However, lead is not the only potentially toxic ingredient. If you’re just starting out, it can be difficult to know which glazing types are potentially hazardous. You will, therefore, want to do your homework and make sure that any glazing you use does not contain other toxins such as cadmium. If you are asking the question ‘is pottery glaze toxic’, looking out for lead is not the only consideration.
In addition, other materials, such as barium, cobalt, nickel, and selenium can also be potentially toxic if they are present in large quantities in your glazing. However, as long as they are only present in very small quantities, they should be fine.
Another question you’ll want to ask is what type of pottery work you are doing. If you are using clay as part of a school project with students, rest assured – all glazes sold to K – 12 schools must rank as AP nontoxic.
This is done specifically to ensure that a child who accidentally ingests the glazing does not get lead poisoning or any other type of sickness that may arise from potentially toxic glazing. You should, therefore, look for that AP-approved non-toxic sticker on any glazing you buy for school purposes.
On the other hand, if you are purchasing glazing for your own arts and crafts work, either to sell them or simply make them for yourself or friends, you’ll be dealing with commercial glazing, and that requires closer scrutiny.
Most glazes are labeled as being either AP non-toxic or CL Cautions Required, the latter of which means that it contains materials that may carry health concerns. In this context, “nontoxic” only refers to cadmium and lead.
How to Glaze Your Pottery Safely
In addition to selecting a glaze that is non-toxic, it’s important to develop safe glazing practices too.
Applying Glaze Safely
No matter what type of glaze you are using, it’s important not to ingest it while working with it. You should, therefore, refrain from eating or drinking while working with clay.
Even if you don’t have food and drink around when you glaze, it’s important to wash your hands after glazing.
Even if you’re being careful, it’s easy to contaminate your food or drink with glaze or clay as you work.
Also, whether a glaze is labeled toxic or not, it’s important that they are not inhaled. For example, some glazes contain manganese. Whilst manganese may not be hazardous in some situations, it is problematic if you inhale it in its dry form. On the other hand, it is generally safe after it has been fired in the kiln.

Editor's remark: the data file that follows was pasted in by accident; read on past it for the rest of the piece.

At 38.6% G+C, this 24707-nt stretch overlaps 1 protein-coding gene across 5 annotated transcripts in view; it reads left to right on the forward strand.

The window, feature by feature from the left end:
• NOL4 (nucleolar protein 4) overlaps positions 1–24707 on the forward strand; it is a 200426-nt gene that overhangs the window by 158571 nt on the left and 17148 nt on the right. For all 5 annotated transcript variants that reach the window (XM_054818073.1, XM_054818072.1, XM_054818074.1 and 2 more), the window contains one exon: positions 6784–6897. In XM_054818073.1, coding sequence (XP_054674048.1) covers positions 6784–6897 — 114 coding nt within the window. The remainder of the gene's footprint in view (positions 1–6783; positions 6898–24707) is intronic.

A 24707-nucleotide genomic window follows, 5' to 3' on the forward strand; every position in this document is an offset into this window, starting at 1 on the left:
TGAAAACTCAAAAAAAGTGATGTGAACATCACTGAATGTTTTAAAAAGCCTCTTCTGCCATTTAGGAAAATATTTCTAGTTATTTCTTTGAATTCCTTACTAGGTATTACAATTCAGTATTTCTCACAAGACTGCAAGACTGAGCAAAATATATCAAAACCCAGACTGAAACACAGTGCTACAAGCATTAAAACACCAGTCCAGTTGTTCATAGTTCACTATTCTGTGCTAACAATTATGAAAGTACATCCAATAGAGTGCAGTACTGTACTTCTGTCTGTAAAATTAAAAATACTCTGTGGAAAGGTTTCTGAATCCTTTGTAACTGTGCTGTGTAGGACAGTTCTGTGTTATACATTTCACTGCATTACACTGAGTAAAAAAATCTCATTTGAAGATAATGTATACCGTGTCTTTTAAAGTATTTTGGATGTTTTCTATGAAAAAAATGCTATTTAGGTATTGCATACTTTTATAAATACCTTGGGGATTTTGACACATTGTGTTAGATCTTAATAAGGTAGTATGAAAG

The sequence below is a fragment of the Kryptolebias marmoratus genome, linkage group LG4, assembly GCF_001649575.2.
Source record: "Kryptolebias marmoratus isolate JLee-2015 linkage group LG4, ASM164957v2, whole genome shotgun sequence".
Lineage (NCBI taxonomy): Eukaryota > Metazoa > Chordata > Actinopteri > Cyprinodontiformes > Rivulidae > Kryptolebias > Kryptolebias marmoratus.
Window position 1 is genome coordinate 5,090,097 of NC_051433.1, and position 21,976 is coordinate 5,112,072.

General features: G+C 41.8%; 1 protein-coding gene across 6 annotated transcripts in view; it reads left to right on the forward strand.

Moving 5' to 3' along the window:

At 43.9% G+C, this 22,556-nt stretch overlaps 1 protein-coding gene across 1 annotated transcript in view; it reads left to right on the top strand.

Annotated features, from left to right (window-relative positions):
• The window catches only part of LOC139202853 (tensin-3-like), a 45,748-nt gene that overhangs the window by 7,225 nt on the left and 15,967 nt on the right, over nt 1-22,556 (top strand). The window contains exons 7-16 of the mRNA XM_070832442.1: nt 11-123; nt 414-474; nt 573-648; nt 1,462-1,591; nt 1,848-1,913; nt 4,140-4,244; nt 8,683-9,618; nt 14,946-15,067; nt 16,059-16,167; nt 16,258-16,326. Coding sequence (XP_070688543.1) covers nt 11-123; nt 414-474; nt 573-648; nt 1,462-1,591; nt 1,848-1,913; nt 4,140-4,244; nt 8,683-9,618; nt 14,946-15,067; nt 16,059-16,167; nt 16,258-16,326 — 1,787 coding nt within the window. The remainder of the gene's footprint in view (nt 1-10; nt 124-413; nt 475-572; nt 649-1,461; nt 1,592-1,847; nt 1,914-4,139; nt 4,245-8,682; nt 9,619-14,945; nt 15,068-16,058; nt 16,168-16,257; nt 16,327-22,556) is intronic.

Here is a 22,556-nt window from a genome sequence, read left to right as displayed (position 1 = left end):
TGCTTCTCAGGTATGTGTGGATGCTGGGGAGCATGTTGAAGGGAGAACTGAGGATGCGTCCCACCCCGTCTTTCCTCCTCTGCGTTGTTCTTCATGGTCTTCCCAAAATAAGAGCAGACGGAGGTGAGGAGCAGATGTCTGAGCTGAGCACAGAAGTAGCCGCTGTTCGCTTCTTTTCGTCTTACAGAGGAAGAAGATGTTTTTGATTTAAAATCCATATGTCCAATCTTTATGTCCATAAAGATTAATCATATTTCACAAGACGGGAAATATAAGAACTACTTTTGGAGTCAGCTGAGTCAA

It’s therefore advisable to wear a dust mask when handling glaze in its powdered form. Additionally, you’re advised to work in a well-ventilated area. If you are airbrushing your glaze, it’s essential to wear a respirator.
In short, try to avoid glazes that contain lead. Any glaze that is labeled food-safe does not contain lead in it. If you do decide to use a lead-based glaze you can only use it for decorative purposes.
Firing Glaze Safely
When glaze is fired it can give off fumes that are noxious. For that reason, it’s important that the kiln room is well-ventilated. Ideally, the door to the kiln room should be left open, along with a window. This allows for the free circulation of air.
It’s worth noting that many manufacturers state that it’s not possible to say that a glaze is categorically food-safe. The reason for this is that whether a glaze is food-safe depends on how well it has been fired. There are factors outside the manufacturer’s control, like how the glaze has been used. These factors affect whether the glaze is food-safe or not.
Glazes That are Not Toxic but That Can be Irritants
Then there are materials that are not necessarily toxic but may be harmful. For example, some glazes can cause significant severe irritation (source). These include:
- Soda ash
- Potassium carbonate
- Alkaline feldspars
Avoid using these if possible. If they are a necessary part of the glaze, make sure you wear a mask and gloves. It’s also a good idea to cover your skin so that the ingredients don’t get absorbed through your skin.
So, is pottery glaze toxic? The short answer to this is that it varies. Some glazes do contain toxic substances. Others, though they are not toxic, can be irritants. And still, others are more or less inert. Either way, it’s a good idea to exercise caution when handling glaze. You can take certain basic safety precautions, which if observed should allow you to use glaze without problems.